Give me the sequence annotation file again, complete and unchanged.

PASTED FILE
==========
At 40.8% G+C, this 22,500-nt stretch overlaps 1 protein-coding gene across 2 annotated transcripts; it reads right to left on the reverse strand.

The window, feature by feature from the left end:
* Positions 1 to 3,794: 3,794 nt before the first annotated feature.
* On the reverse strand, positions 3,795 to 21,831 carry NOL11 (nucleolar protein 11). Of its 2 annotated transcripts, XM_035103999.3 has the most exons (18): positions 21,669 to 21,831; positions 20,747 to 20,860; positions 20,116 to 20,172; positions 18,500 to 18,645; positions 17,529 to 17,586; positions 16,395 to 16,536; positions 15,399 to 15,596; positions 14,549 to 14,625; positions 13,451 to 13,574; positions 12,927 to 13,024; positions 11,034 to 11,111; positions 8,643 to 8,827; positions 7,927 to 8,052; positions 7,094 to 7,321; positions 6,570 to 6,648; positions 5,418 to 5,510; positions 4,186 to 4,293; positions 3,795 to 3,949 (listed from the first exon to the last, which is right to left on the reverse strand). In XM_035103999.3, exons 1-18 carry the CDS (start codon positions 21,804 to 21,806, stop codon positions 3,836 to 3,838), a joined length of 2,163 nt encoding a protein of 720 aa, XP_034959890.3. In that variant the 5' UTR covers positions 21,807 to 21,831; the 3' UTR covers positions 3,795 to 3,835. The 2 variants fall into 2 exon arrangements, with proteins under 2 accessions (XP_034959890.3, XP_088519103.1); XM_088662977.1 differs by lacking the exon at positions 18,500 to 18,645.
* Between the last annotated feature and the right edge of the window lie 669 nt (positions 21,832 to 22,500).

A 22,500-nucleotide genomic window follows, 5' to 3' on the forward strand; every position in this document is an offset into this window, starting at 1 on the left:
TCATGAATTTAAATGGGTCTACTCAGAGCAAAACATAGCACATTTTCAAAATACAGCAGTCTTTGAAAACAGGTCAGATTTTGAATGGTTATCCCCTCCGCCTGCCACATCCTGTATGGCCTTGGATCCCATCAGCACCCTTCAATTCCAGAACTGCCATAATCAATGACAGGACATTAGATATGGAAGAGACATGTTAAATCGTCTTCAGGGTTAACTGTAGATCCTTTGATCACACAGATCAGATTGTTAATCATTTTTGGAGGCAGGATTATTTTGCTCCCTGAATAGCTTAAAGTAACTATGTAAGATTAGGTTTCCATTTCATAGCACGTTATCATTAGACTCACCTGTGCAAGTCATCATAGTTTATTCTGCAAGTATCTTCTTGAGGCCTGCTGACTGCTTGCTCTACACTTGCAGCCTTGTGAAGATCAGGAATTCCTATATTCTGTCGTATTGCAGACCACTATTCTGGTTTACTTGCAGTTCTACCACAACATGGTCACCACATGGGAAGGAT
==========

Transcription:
At 40.8% G+C, this 22,500-nt stretch overlaps 1 protein-coding gene across 2 annotated transcripts; it reads right to left on the reverse strand.

The window, feature by feature from the left end:
* Positions 1 to 3,794: 3,794 nt before the first annotated feature.
* On the reverse strand, positions 3,795 to 21,831 carry NOL11 (nucleolar protein 11). Of its 2 annotated transcripts, XM_035103999.3 has the most exons (18): positions 21,669 to 21,831; positions 20,747 to 20,860; positions 20,116 to 20,172; positions 18,500 to 18,645; positions 17,529 to 17,586; positions 16,395 to 16,536; positions 15,399 to 15,596; positions 14,549 to 14,625; positions 13,451 to 13,574; positions 12,927 to 13,024; positions 11,034 to 11,111; positions 8,643 to 8,827; positions 7,927 to 8,052; positions 7,094 to 7,321; positions 6,570 to 6,648; positions 5,418 to 5,510; positions 4,186 to 4,293; positions 3,795 to 3,949 (listed from the first exon to the last, which is right to left on the reverse strand). In XM_035103999.3, exons 1-18 carry the CDS (start codon positions 21,804 to 21,806, stop codon positions 3,836 to 3,838), a joined length of 2,163 nt encoding a protein of 720 aa, XP_034959890.3. In that variant the 5' UTR covers positions 21,807 to 21,831; the 3' UTR covers positions 3,795 to 3,835. The 2 variants fall into 2 exon arrangements, with proteins under 2 accessions (XP_034959890.3, XP_088519103.1); XM_088662977.1 differs by lacking the exon at positions 18,500 to 18,645.
* Between the last annotated feature and the right edge of the window lie 669 nt (positions 21,832 to 22,500).

A 22,500-nucleotide genomic window follows, 5' to 3' on the forward strand; every position in this document is an offset into this window, starting at 1 on the left:
TCATGAATTTAAATGGGTCTACTCAGAGCAAAACATAGCACATTTTCAAAATACAGCAGTCTTTGAAAACAGGTCAGATTTTGAATGGTTATCCCCTCCGCCTGCCACATCCTGTATGGCCTTGGATCCCATCAGCACCCTTCAATTCCAGAACTGCCATAATCAATGACAGGACATTAGATATGGAAGAGACATGTTAAATCGTCTTCAGGGTTAACTGTAGATCCTTTGATCACACAGATCAGATTGTTAATCATTTTTGGAGGCAGGATTATTTTGCTCCCTGAATAGCTTAAAGTAACTATGTAAGATTAGGTTTCCATTTCATAGCACGTTATCATTAGACTCACCTGTGCAAGTCATCATAGTTTATTCTGCAAGTATCTTCTTGAGGCCTGCTGACTGCTTGCTCTACACTTGCAGCCTTGTGAAGATCAGGAATTCCTATATTCTGTCGTATTGCAGACCACTATTCTGGTTTACTTGCAGTTCTACCACAACATGGTCACCACATGGGAAGGAT